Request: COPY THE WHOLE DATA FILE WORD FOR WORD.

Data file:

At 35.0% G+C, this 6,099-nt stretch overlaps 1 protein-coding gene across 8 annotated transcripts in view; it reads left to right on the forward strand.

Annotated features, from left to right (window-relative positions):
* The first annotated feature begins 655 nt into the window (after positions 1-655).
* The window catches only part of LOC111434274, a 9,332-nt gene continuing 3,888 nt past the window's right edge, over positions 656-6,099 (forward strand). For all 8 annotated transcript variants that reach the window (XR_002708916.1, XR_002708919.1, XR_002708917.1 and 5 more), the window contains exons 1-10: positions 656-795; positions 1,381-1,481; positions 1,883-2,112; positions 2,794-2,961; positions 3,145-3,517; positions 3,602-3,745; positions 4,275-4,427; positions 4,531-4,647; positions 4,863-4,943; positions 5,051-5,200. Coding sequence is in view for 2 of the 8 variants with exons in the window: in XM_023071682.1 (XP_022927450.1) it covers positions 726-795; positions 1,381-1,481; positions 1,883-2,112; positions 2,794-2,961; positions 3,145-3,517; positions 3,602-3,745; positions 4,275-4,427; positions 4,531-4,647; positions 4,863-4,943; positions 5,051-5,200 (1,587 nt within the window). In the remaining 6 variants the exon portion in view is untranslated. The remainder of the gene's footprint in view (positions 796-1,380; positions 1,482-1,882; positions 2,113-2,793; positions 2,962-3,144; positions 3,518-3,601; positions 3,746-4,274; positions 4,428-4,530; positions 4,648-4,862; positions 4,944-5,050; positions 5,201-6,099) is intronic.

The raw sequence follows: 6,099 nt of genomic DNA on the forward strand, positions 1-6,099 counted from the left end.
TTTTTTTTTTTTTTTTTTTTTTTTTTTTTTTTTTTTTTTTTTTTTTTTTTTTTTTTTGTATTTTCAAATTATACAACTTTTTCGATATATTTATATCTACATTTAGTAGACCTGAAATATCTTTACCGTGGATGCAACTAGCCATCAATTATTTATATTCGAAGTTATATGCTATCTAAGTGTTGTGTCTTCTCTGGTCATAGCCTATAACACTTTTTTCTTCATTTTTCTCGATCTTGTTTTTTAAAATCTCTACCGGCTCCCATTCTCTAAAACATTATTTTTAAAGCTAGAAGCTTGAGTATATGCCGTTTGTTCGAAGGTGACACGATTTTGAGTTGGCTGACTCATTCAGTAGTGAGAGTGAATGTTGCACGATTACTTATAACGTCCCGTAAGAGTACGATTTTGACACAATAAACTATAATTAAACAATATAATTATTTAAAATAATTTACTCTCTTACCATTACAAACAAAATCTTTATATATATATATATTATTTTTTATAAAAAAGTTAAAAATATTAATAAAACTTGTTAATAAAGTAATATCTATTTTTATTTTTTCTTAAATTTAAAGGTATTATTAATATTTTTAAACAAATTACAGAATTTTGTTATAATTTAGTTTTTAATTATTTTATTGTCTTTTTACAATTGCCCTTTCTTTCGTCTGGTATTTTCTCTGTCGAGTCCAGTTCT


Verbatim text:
At 35.0% G+C, this 6,099-nt stretch overlaps 1 protein-coding gene across 8 annotated transcripts in view; it reads left to right on the forward strand.

Annotated features, from left to right (window-relative positions):
* The first annotated feature begins 655 nt into the window (after positions 1-655).
* The window catches only part of LOC111434274, a 9,332-nt gene continuing 3,888 nt past the window's right edge, over positions 656-6,099 (forward strand). For all 8 annotated transcript variants that reach the window (XR_002708916.1, XR_002708919.1, XR_002708917.1 and 5 more), the window contains exons 1-10: positions 656-795; positions 1,381-1,481; positions 1,883-2,112; positions 2,794-2,961; positions 3,145-3,517; positions 3,602-3,745; positions 4,275-4,427; positions 4,531-4,647; positions 4,863-4,943; positions 5,051-5,200. Coding sequence is in view for 2 of the 8 variants with exons in the window: in XM_023071682.1 (XP_022927450.1) it covers positions 726-795; positions 1,381-1,481; positions 1,883-2,112; positions 2,794-2,961; positions 3,145-3,517; positions 3,602-3,745; positions 4,275-4,427; positions 4,531-4,647; positions 4,863-4,943; positions 5,051-5,200 (1,587 nt within the window). In the remaining 6 variants the exon portion in view is untranslated. The remainder of the gene's footprint in view (positions 796-1,380; positions 1,482-1,882; positions 2,113-2,793; positions 2,962-3,144; positions 3,518-3,601; positions 3,746-4,274; positions 4,428-4,530; positions 4,648-4,862; positions 4,944-5,050; positions 5,201-6,099) is intronic.

The raw sequence follows: 6,099 nt of genomic DNA on the forward strand, positions 1-6,099 counted from the left end.
TTTTTTTTTTTTTTTTTTTTTTTTTTTTTTTTTTTTTTTTTTTTTTTTTTTTTTTTTGTATTTTCAAATTATACAACTTTTTCGATATATTTATATCTACATTTAGTAGACCTGAAATATCTTTACCGTGGATGCAACTAGCCATCAATTATTTATATTCGAAGTTATATGCTATCTAAGTGTTGTGTCTTCTCTGGTCATAGCCTATAACACTTTTTTCTTCATTTTTCTCGATCTTGTTTTTTAAAATCTCTACCGGCTCCCATTCTCTAAAACATTATTTTTAAAGCTAGAAGCTTGAGTATATGCCGTTTGTTCGAAGGTGACACGATTTTGAGTTGGCTGACTCATTCAGTAGTGAGAGTGAATGTTGCACGATTACTTATAACGTCCCGTAAGAGTACGATTTTGACACAATAAACTATAATTAAACAATATAATTATTTAAAATAATTTACTCTCTTACCATTACAAACAAAATCTTTATATATATATATATTATTTTTTATAAAAAAGTTAAAAATATTAATAAAACTTGTTAATAAAGTAATATCTATTTTTATTTTTTCTTAAATTTAAAGGTATTATTAATATTTTTAAACAAATTACAGAATTTTGTTATAATTTAGTTTTTAATTATTTTATTGTCTTTTTACAATTGCCCTTTCTTTCGTCTGGTATTTTCTCTGTCGAGTCCAGTTCT